Review: Pokémon Omega Ruby and Alpha Sapphire

We don't know Hoenn the world we ended up here again, but we're glad we did.

By Jack Taylor – 2 February 2015
Reviewed on Nintendo 3DS (code provided)

It's easy to forget how much Pokémon Ruby and Pokémon Sapphire brought to the Pokémon series when they launched in Japan way back in 2002. A great deal of what you see in this generation of Pokémon games was very much brought about by Ruby and Sapphire, and while every generation since has introduced new mechanics and gameplay styles along the way, few have stuck around. Ruby and Sapphire introduced 135 brand new Pokémon along with abilities and natures for each, all based in a region filled to the brim with varying terrain and surrounded entirely by water. It was an important step back in 2002, and with a fresh lick of paint in 2014, the experience is even better.

Pokémon Omega Ruby and Pokémon Alpha Sapphire are the third pair of remakes in the main series of Pokémon games, following first-generation remakes FireRed and LeafGreen and second-generation remakes HeartGold and SoulSilver. The games have sought to provide the original experience to a new generation of players, with the added bonus of several generations' worth of enhancements as well. Omega Ruby and Alpha Sapphire follow the trend, bringing the third-generation originals into the sixth generation; the games provide a number of brand new features as well as some exceptional changes to the storyline near the end (no spoilers, don't worry), making them feel like the definitive and most complete versions of Ruby and Sapphire.

Fans of the original Ruby and Sapphire will feel very welcome when first starting the game, as the original introduction with Professor Birch starts things off with a touch of nostalgia. It's a fine way of demonstrating how far things have come in the space of 12 years, particularly when you step out of the moving van and into Littleroot Town for the first time. Everything has been accurately replicated at this early point in the game, right down to the way in which you select your starter Pokémon; the choice between Mudkip, Torchic, and Treecko is something you'll make right before going into your first battle and heading into the world of Hoenn, so it's the most important choice you'll make early on.

One of the reasons so many people have been eagerly awaiting Ruby and Sapphire remakes is because the games are memorable in so many ways. Hoenn is one of the most unique regions in the Pokémon world and it brings with it what is arguably some of the best music in the Pokémon series, so it's wonderful to know that the vibrancy of the region and its soundtrack have been given an even greater stage and an even more powerful platform to be showcased upon. Even better, the games seem so fresh that they can easily be enjoyed by anyone, whether you played the originals to death or whether these are your first Pokémon games.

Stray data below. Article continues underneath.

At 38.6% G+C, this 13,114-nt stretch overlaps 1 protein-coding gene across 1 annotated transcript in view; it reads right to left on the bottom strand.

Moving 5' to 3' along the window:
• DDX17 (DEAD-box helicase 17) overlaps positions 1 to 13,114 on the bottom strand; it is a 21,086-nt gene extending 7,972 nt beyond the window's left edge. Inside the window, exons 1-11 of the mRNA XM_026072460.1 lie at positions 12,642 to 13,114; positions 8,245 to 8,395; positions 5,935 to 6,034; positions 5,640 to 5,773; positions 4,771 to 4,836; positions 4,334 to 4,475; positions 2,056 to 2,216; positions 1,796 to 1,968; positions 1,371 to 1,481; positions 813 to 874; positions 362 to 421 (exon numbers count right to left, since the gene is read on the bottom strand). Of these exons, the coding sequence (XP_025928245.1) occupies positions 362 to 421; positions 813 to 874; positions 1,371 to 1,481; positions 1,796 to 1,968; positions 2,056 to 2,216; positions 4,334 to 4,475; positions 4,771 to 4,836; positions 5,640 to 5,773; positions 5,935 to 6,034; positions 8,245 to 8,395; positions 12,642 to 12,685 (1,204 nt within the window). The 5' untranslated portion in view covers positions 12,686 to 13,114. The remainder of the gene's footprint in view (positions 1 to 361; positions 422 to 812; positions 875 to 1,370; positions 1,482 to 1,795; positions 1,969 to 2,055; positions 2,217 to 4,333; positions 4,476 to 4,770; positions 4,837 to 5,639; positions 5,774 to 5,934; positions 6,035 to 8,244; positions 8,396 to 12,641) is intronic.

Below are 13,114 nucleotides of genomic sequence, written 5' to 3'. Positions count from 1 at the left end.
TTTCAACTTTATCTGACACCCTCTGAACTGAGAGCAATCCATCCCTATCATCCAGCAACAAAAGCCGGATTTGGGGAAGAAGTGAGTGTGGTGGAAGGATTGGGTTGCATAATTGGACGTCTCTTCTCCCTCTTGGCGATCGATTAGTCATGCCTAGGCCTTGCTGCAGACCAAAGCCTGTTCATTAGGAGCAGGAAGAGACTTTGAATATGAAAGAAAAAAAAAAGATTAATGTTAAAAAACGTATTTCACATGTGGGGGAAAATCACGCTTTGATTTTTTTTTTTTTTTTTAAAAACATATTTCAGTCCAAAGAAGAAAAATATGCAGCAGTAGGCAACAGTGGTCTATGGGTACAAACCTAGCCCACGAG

At its core, the story of Omega Ruby and Alpha Sapphire is based around a young newcomer to Hoenn who obtains his or her first Pokémon before heading out on an adventure across the exciting new region. Along the way, you'll battle and catch plenty of Pokémon - there are more than 200 in Hoenn - while partaking in battles with friends, fellow Trainers, and even Gym Leaders. You'll also need to take the occasional detour to prevent the evil plans of Team Magma or Team Aqua from coming to fruition. Once you've defeated all eight Gym Leaders, you'll have the opportunity to challenge the Pokémon League itself, though this time around - and we won't go into why - you might want to continue travelling around Hoenn for a little while beforehand.

Omega Ruby and Alpha Sapphire benefit from many of the enhancements the series gained in Pokémon X and Pokémon Y, which launched worldwide in October 2013. We've already mentioned the games' vibrant visuals which, despite being the same as in X and Y, seem to have had new life brought to them by the fantastic Hoenn region and its inhabitants. The games are also the first in the main series to not limit your movements to a grid, allowing you to move freely when using the Circle Pad or while riding a bicycle; this was a trend started in X and Y, but now fully realised in Omega Ruby and Alpha Sapphire. The games also bring with them an enhanced Exp. Share for easier training, new Mega Evolutions, and much improved flight mechanics to make it that much easier to quickly travel to precise destinations across the Hoenn region.